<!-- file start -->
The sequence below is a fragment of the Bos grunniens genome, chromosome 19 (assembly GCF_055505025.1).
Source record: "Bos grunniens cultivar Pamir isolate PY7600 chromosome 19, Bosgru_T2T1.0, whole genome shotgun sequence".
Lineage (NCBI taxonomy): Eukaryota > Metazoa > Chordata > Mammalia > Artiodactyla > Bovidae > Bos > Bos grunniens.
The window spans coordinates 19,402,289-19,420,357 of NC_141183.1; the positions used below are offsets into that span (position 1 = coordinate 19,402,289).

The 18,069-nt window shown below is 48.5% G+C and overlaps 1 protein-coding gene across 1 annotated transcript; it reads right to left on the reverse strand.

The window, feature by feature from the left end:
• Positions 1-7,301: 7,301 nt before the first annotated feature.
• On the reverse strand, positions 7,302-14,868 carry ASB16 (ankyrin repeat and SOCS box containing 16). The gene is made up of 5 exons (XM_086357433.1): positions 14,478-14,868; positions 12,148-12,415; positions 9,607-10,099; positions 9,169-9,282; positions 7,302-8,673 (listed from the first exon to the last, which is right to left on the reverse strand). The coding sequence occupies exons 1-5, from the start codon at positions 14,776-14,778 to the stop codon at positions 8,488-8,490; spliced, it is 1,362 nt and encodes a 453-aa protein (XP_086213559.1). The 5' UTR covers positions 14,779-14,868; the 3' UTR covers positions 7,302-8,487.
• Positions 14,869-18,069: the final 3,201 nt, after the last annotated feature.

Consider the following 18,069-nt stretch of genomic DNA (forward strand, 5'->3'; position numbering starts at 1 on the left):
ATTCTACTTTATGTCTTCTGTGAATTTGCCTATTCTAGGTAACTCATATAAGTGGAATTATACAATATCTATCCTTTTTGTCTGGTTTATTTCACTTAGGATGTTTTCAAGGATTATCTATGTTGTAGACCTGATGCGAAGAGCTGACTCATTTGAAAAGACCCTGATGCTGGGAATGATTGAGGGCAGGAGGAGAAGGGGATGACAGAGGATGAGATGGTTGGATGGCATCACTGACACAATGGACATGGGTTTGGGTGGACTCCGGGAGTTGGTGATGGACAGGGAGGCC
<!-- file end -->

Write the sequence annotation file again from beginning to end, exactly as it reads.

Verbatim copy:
The sequence below is a fragment of the Bos grunniens genome, chromosome 19 (assembly GCF_055505025.1).
Source record: "Bos grunniens cultivar Pamir isolate PY7600 chromosome 19, Bosgru_T2T1.0, whole genome shotgun sequence".
Lineage (NCBI taxonomy): Eukaryota > Metazoa > Chordata > Mammalia > Artiodactyla > Bovidae > Bos > Bos grunniens.
The window spans coordinates 19,402,289-19,420,357 of NC_141183.1; the positions used below are offsets into that span (position 1 = coordinate 19,402,289).

The 18,069-nt window shown below is 48.5% G+C and overlaps 1 protein-coding gene across 1 annotated transcript; it reads right to left on the reverse strand.

The window, feature by feature from the left end:
• Positions 1-7,301: 7,301 nt before the first annotated feature.
• On the reverse strand, positions 7,302-14,868 carry ASB16 (ankyrin repeat and SOCS box containing 16). The gene is made up of 5 exons (XM_086357433.1): positions 14,478-14,868; positions 12,148-12,415; positions 9,607-10,099; positions 9,169-9,282; positions 7,302-8,673 (listed from the first exon to the last, which is right to left on the reverse strand). The coding sequence occupies exons 1-5, from the start codon at positions 14,776-14,778 to the stop codon at positions 8,488-8,490; spliced, it is 1,362 nt and encodes a 453-aa protein (XP_086213559.1). The 5' UTR covers positions 14,779-14,868; the 3' UTR covers positions 7,302-8,487.
• Positions 14,869-18,069: the final 3,201 nt, after the last annotated feature.

Consider the following 18,069-nt stretch of genomic DNA (forward strand, 5'->3'; position numbering starts at 1 on the left):
ATTCTACTTTATGTCTTCTGTGAATTTGCCTATTCTAGGTAACTCATATAAGTGGAATTATACAATATCTATCCTTTTTGTCTGGTTTATTTCACTTAGGATGTTTTCAAGGATTATCTATGTTGTAGACCTGATGCGAAGAGCTGACTCATTTGAAAAGACCCTGATGCTGGGAATGATTGAGGGCAGGAGGAGAAGGGGATGACAGAGGATGAGATGGTTGGATGGCATCACTGACACAATGGACATGGGTTTGGGTGGACTCCGGGAGTTGGTGATGGACAGGGAGGCC